Under the without child support formula set out in Chapter 7, length of marriage is critical in determining both the amount and the duration of spousal support. Length of marriage is defined as the period of spousal cohabitation, including any period of pre-marital cohabitation, and ending with the date of separation. The inclusion of pre-marital cohabitation in part reflects provincial/territorial family laws accepting cohabitation for a specified period as a basis for spousal support in non-marital relationships.
Under the Civil Code, by contrast, there is no entitlement to spousal support for unmarried cohabitants. In Quebec divorce cases, some judges therefore ignore any period of pre-marital cohabitation, while other judges treat that period as a relevant consideration in determining spousal support in divorce proceedings. That difference of opinion will have important implications for outcomes under the Advisory Guidelines in the application of the without child support formula.
In the few circumstances where one party lives outside the province and the federal guidelines apply in a Quebec divorce, no adjustments to the with child support formula are necessary. The Quebec child support rules apply in most divorce cases, however, and when these rules apply, some modifications are required.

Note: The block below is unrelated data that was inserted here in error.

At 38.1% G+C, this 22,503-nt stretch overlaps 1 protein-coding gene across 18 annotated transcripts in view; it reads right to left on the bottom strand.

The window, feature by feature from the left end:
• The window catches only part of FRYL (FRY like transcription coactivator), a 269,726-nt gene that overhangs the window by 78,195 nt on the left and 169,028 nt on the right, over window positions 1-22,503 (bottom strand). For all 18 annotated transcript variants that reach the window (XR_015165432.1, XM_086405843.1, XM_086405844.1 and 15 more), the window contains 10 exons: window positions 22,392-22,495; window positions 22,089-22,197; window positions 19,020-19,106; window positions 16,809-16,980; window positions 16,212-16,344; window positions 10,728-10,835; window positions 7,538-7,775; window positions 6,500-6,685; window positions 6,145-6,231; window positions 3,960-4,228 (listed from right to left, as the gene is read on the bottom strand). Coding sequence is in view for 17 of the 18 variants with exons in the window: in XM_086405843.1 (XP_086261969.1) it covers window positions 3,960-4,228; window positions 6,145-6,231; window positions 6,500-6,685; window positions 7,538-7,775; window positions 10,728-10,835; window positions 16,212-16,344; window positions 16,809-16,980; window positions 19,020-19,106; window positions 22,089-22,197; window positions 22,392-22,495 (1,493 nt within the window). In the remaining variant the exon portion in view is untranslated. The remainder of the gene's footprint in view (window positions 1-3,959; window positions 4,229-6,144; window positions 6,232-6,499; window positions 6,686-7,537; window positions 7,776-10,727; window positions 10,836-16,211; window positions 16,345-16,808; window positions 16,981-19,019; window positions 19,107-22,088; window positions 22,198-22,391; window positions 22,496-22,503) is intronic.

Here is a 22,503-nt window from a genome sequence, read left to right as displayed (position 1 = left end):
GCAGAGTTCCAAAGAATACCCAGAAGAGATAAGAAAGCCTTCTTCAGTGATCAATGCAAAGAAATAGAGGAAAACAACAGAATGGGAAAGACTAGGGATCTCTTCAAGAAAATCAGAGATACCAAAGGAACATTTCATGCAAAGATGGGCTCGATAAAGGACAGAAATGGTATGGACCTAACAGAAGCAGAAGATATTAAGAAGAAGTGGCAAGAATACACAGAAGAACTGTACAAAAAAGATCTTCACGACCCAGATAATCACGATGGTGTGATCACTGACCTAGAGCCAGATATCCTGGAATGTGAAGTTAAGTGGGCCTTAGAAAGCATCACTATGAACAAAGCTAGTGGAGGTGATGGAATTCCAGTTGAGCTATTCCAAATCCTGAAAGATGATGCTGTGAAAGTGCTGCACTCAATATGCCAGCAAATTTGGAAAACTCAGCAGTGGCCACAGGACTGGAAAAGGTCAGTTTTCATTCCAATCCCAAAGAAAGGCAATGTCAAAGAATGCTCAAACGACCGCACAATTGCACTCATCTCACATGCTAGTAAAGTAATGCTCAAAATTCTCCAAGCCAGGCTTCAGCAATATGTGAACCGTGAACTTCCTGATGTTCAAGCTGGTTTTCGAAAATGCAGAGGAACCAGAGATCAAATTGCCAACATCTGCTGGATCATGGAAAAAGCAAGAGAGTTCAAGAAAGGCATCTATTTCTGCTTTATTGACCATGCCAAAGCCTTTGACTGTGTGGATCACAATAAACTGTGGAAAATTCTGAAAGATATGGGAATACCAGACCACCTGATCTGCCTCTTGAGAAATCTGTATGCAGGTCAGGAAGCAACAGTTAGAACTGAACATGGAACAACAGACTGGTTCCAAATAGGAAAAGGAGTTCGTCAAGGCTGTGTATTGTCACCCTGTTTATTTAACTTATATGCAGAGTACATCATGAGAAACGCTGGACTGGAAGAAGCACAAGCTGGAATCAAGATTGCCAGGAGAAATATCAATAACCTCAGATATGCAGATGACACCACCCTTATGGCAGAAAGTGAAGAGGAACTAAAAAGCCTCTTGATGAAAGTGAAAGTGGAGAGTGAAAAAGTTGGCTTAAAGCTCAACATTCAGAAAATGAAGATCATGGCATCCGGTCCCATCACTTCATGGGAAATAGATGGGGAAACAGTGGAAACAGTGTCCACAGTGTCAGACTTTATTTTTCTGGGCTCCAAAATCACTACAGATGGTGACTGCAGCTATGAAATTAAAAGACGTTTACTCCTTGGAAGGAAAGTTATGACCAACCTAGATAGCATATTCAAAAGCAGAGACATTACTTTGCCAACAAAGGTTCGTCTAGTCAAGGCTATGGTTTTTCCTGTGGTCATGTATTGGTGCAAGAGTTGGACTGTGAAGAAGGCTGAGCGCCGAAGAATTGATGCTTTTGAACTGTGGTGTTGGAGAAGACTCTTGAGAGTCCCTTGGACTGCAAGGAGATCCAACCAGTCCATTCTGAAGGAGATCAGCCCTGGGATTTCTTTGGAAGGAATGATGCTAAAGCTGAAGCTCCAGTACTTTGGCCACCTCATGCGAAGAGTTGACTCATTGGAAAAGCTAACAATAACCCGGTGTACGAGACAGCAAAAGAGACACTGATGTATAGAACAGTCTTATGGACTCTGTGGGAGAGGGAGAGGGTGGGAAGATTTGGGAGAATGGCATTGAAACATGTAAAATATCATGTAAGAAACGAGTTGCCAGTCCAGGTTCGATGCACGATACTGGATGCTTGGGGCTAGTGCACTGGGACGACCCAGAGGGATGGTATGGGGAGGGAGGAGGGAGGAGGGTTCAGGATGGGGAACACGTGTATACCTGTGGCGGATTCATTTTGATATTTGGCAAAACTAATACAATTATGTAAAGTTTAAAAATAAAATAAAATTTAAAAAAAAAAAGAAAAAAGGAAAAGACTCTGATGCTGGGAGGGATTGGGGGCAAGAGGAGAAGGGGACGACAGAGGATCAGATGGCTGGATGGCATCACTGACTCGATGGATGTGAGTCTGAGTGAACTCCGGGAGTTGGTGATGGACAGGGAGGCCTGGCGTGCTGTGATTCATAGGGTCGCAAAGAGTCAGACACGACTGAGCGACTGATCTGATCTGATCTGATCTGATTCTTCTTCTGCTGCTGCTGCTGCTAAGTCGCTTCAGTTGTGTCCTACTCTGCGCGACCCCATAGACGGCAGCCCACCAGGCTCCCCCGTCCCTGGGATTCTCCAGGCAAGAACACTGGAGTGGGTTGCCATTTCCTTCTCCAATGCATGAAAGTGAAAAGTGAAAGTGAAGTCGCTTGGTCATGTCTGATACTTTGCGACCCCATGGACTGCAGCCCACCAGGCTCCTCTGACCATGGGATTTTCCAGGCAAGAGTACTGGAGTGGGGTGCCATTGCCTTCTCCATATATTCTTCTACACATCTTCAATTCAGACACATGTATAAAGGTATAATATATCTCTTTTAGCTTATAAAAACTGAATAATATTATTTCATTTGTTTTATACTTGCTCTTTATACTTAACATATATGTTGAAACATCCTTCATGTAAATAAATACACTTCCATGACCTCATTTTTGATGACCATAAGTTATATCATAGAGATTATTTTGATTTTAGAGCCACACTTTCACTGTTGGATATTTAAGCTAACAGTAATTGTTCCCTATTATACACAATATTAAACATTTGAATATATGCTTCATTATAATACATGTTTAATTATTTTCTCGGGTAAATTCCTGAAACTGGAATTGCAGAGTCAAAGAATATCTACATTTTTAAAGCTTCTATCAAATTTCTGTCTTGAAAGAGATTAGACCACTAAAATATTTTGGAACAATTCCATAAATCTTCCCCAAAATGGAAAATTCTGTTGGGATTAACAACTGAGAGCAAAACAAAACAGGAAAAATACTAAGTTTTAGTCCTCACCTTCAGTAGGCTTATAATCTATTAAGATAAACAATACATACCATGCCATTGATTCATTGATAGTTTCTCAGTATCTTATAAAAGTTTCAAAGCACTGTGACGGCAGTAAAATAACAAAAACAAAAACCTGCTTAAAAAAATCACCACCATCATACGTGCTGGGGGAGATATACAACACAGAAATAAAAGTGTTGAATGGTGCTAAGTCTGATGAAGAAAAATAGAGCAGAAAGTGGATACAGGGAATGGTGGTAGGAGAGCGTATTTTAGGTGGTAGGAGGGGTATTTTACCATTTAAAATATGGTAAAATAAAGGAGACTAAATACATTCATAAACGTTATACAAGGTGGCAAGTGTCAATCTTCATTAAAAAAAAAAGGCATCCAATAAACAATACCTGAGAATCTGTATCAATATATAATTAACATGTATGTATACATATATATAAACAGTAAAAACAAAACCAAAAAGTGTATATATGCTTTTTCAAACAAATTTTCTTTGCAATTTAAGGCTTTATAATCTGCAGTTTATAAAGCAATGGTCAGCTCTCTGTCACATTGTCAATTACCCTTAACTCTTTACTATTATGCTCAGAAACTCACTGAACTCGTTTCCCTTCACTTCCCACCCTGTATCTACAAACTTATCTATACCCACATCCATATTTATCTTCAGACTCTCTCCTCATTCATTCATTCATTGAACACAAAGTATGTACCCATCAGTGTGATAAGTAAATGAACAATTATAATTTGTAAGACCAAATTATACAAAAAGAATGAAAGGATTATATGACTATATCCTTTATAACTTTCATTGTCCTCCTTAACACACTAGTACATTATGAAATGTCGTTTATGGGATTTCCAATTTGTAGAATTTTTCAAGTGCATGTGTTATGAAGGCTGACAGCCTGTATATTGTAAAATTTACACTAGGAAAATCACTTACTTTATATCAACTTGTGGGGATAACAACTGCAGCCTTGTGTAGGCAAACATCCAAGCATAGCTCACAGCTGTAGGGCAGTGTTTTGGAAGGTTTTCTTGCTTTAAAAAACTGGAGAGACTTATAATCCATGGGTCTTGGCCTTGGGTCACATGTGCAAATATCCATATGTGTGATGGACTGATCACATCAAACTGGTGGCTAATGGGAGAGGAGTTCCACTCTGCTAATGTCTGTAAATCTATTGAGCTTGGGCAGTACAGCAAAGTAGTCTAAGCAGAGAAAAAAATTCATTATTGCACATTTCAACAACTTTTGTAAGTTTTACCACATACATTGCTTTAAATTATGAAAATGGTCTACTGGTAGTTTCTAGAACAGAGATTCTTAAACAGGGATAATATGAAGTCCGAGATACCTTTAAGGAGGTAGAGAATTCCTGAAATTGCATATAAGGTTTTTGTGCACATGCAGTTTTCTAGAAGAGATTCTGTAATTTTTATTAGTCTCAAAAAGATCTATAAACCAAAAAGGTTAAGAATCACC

It should be noted that section 825.13 of the Quebec Code of Civil Procedure clearly gives priority to child support over spousal support, in language similar to s. 15.3(1) of the Divorce Act.
While there are some broad similarities between the two schemes, the Quebec child support rules differ from the federal guidelines in significant respects:
- both parents’ incomes are taken into account;
- the floor is higher, as there is a $10,000 basic deduction for self-support;
- the ceiling for the combined disposable incomes of the parents is $200,000 annually;
- access to the child of between 20 and 40 per cent of the time by the non-custodial parent affects the amount of child support;
- additional expenses are defined somewhat differently, especially for extracurricular activities (which need not be extraordinary);
- the value of the assets of a parent may affect the amount of child support, as may the resources available to the child;
- an adjustment can be made if child support is more than 50 per cent of a parent’s disposable income;
- undue hardship does not include a standard-of-living test; and